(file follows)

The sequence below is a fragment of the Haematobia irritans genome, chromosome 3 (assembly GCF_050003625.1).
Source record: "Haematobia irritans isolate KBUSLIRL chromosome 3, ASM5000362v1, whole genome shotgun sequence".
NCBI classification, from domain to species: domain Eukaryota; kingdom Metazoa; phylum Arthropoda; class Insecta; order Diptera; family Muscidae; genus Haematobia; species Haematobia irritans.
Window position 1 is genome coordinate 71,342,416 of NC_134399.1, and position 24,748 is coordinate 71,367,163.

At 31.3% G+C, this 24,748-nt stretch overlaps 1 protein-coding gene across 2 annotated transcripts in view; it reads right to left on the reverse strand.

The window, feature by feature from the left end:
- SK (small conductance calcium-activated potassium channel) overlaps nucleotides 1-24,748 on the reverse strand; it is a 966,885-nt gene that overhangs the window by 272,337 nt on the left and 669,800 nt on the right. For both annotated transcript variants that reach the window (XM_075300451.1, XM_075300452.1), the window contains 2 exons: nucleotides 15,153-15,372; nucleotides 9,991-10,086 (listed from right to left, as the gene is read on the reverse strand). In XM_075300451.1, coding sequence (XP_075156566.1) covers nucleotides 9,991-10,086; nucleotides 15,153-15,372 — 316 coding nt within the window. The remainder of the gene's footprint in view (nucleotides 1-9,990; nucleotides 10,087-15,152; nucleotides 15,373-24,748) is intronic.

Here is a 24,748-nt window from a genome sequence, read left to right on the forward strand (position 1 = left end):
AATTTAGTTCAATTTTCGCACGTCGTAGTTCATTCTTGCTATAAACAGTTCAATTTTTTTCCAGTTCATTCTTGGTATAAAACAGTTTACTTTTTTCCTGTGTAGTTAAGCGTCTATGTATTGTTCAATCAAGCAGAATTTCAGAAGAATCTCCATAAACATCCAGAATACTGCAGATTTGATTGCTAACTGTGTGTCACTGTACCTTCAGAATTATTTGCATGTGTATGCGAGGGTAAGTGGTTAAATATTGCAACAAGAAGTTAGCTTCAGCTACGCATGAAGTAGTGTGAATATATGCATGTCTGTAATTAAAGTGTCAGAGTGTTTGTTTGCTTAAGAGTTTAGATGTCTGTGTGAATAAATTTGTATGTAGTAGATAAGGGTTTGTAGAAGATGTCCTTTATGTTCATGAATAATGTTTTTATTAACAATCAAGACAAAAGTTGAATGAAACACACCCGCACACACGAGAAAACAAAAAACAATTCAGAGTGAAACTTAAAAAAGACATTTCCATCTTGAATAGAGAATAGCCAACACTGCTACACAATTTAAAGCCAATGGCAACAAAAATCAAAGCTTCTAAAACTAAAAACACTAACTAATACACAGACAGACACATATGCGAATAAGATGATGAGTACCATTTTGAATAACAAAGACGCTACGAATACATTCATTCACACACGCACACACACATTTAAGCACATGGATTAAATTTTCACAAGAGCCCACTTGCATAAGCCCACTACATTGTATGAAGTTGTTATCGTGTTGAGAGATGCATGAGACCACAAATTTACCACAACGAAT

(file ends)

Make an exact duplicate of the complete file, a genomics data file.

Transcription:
The sequence below is a fragment of the Haematobia irritans genome, chromosome 3 (assembly GCF_050003625.1).
Source record: "Haematobia irritans isolate KBUSLIRL chromosome 3, ASM5000362v1, whole genome shotgun sequence".
NCBI classification, from domain to species: domain Eukaryota; kingdom Metazoa; phylum Arthropoda; class Insecta; order Diptera; family Muscidae; genus Haematobia; species Haematobia irritans.
Window position 1 is genome coordinate 71,342,416 of NC_134399.1, and position 24,748 is coordinate 71,367,163.

At 31.3% G+C, this 24,748-nt stretch overlaps 1 protein-coding gene across 2 annotated transcripts in view; it reads right to left on the reverse strand.

The window, feature by feature from the left end:
- SK (small conductance calcium-activated potassium channel) overlaps nucleotides 1-24,748 on the reverse strand; it is a 966,885-nt gene that overhangs the window by 272,337 nt on the left and 669,800 nt on the right. For both annotated transcript variants that reach the window (XM_075300451.1, XM_075300452.1), the window contains 2 exons: nucleotides 15,153-15,372; nucleotides 9,991-10,086 (listed from right to left, as the gene is read on the reverse strand). In XM_075300451.1, coding sequence (XP_075156566.1) covers nucleotides 9,991-10,086; nucleotides 15,153-15,372 — 316 coding nt within the window. The remainder of the gene's footprint in view (nucleotides 1-9,990; nucleotides 10,087-15,152; nucleotides 15,373-24,748) is intronic.

Here is a 24,748-nt window from a genome sequence, read left to right on the forward strand (position 1 = left end):
AATTTAGTTCAATTTTCGCACGTCGTAGTTCATTCTTGCTATAAACAGTTCAATTTTTTTCCAGTTCATTCTTGGTATAAAACAGTTTACTTTTTTCCTGTGTAGTTAAGCGTCTATGTATTGTTCAATCAAGCAGAATTTCAGAAGAATCTCCATAAACATCCAGAATACTGCAGATTTGATTGCTAACTGTGTGTCACTGTACCTTCAGAATTATTTGCATGTGTATGCGAGGGTAAGTGGTTAAATATTGCAACAAGAAGTTAGCTTCAGCTACGCATGAAGTAGTGTGAATATATGCATGTCTGTAATTAAAGTGTCAGAGTGTTTGTTTGCTTAAGAGTTTAGATGTCTGTGTGAATAAATTTGTATGTAGTAGATAAGGGTTTGTAGAAGATGTCCTTTATGTTCATGAATAATGTTTTTATTAACAATCAAGACAAAAGTTGAATGAAACACACCCGCACACACGAGAAAACAAAAAACAATTCAGAGTGAAACTTAAAAAAGACATTTCCATCTTGAATAGAGAATAGCCAACACTGCTACACAATTTAAAGCCAATGGCAACAAAAATCAAAGCTTCTAAAACTAAAAACACTAACTAATACACAGACAGACACATATGCGAATAAGATGATGAGTACCATTTTGAATAACAAAGACGCTACGAATACATTCATTCACACACGCACACACACATTTAAGCACATGGATTAAATTTTCACAAGAGCCCACTTGCATAAGCCCACTACATTGTATGAAGTTGTTATCGTGTTGAGAGATGCATGAGACCACAAATTTACCACAACGAAT